With new three-year extension, KPMG continues its ‘powerful relationship’ with Mickelson
Phil Mickelson entered the hotel ballroom and walked across the stage, where an exclusive gathering of KPMG partners awaited.
In his right arm, Mickelson cradled the claret jug like a football, the trophy from his stunning come-from-behind win at the British Open last year.
And here he was, at a KPMG outing in Orlando soon after his fifth major championship victory last summer, sharing the trophy with major players from the Big Four accounting firm, including Chairman John Veihmeyer.
|Mickelson’s hat gives KPMG great visibility in golf.
“It was very cool,” said Shawn Quill, KPMG’s director of sports marketing and sponsorships, and an 11-year veteran with the firm. “It’s the little things he does, like bringing the claret jug, that makes connections with people. ... Golf is the perfect fit for us, and being with Phil is just a powerful relationship.”
Endorsing Mickelson is not an inexpensive proposition. KPMG, which has sponsored the front of Mickelson’s hat since 2008, pays in the mid-to-high seven figures annually for that space, industry experts say. Such an arrangement includes rights to his likeness, four annual golf outings and branding on one of the sport’s most popular golfers.
The two sides agreed last month to extend the relationship another three years, through the 2016 season. Quill negotiated the deal with Mickelson’s longtime agent, Steve Loy. CAA Sports is KPMG’s consultant on its golf deals.
Mickelson comes at a premium because he’s one of just a handful of golfers — another being Tiger Woods — whose round will be televised regardless of how he’s playing, virtually guaranteeing airtime.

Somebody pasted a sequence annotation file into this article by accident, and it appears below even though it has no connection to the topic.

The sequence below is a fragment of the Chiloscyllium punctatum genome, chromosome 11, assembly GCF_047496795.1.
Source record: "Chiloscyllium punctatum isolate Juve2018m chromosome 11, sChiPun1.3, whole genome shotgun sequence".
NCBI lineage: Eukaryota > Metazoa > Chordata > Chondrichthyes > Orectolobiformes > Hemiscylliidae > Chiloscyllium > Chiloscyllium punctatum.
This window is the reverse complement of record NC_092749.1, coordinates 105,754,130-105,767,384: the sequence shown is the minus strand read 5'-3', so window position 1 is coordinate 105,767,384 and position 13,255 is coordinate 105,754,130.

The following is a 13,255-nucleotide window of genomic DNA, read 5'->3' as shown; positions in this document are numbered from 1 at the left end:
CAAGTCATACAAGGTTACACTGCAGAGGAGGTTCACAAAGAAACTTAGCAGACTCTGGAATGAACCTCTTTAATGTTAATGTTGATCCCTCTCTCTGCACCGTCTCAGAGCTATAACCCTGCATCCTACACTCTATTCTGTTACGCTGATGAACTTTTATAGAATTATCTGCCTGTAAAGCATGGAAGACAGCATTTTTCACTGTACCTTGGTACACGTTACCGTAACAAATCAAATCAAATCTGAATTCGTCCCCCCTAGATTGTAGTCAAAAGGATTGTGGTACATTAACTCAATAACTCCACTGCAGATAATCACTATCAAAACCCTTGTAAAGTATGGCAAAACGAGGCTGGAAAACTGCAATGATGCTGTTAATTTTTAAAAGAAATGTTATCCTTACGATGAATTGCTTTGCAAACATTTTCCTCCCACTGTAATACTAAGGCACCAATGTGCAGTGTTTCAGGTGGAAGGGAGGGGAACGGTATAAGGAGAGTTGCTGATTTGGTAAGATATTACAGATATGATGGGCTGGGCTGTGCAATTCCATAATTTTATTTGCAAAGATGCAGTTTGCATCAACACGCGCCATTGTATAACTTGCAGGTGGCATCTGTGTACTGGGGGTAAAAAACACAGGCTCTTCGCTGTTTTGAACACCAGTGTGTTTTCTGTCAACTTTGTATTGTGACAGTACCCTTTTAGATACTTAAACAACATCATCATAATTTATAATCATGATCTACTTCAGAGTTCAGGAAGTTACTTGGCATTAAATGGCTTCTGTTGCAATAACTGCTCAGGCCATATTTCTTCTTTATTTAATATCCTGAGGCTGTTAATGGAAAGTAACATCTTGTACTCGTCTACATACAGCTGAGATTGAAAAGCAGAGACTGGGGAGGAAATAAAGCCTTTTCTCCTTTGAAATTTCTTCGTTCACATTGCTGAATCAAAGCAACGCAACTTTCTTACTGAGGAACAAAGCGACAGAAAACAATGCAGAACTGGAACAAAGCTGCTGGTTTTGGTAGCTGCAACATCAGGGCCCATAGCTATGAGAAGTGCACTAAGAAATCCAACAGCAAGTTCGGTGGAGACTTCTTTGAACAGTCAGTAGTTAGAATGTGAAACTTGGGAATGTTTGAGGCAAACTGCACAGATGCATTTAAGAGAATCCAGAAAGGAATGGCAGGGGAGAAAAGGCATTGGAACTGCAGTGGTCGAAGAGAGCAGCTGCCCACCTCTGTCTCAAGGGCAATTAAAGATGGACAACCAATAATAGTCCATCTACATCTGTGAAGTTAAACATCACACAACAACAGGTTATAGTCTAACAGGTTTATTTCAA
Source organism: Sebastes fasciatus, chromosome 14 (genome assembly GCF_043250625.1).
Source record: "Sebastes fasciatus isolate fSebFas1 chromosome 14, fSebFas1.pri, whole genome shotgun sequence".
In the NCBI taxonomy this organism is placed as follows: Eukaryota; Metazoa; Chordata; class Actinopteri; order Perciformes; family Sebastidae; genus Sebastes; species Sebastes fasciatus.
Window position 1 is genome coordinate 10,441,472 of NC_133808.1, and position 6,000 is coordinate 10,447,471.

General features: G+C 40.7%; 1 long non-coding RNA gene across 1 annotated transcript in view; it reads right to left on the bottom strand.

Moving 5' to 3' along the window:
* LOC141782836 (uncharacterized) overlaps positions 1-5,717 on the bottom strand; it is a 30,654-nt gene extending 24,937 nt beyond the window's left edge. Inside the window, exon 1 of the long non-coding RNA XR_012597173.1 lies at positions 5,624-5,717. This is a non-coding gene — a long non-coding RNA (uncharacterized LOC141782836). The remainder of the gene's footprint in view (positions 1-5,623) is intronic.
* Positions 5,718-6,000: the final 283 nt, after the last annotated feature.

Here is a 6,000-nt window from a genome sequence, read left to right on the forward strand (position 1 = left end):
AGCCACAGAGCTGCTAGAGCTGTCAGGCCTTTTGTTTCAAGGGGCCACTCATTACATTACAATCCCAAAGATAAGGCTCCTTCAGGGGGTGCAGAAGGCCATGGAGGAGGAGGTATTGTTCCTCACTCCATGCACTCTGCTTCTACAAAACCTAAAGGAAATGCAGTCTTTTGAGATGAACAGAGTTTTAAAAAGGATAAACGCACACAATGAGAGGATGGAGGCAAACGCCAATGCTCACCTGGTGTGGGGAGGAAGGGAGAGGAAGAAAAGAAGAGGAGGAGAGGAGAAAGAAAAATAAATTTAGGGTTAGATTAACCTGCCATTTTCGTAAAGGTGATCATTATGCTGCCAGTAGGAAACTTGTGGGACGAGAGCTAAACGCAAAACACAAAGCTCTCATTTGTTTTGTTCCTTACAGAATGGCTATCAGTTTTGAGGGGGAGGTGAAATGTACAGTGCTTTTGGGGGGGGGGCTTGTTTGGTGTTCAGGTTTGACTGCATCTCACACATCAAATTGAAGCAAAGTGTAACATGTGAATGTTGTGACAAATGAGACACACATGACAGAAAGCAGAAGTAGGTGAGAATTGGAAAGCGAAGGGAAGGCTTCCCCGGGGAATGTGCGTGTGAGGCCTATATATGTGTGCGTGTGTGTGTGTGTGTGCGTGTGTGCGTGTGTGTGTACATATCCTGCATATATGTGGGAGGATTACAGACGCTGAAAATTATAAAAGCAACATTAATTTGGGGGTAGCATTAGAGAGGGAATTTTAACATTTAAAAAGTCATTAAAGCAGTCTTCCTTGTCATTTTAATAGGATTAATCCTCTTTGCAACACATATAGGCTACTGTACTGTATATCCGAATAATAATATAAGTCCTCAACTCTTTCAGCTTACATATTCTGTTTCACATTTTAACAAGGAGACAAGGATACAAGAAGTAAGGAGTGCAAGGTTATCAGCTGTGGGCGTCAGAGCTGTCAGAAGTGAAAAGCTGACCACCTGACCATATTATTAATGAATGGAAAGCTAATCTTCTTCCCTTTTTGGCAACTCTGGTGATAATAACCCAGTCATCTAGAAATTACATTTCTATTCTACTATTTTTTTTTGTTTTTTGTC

“We don’t have a lot of activity outside of golf,” said Quill, who expanded the program last year by signing LPGA star Stacy Lewis to a hat deal. “Golf is the right demographic match for us, especially between those in the C-level suite and golf. … The golf course is still a good place to do business, get to know someone. Accounting and consulting are relationship businesses, and Phil is a master at that. He’s got a billion stories to tell.”
Another benefit to the longevity of KPMG’s deal is that by now Mickelson knows many of the guests at the golf outings by name, enabling him to add a personal touch to events that are purposely kept intimate. Typically, the guest list is no longer than 30 to 35 people.
They’ve also teamed up on a charitable activation called “Blue for Books,” in which three books are donated to the nonprofit First Book for the sale of each blue hat at $29.99 each. Net proceeds go to KPMG’s “Family for Literacy” campaign.
“We’re very happy with where we are, but we are looking to continue to grow our presence in golf,” Quill said.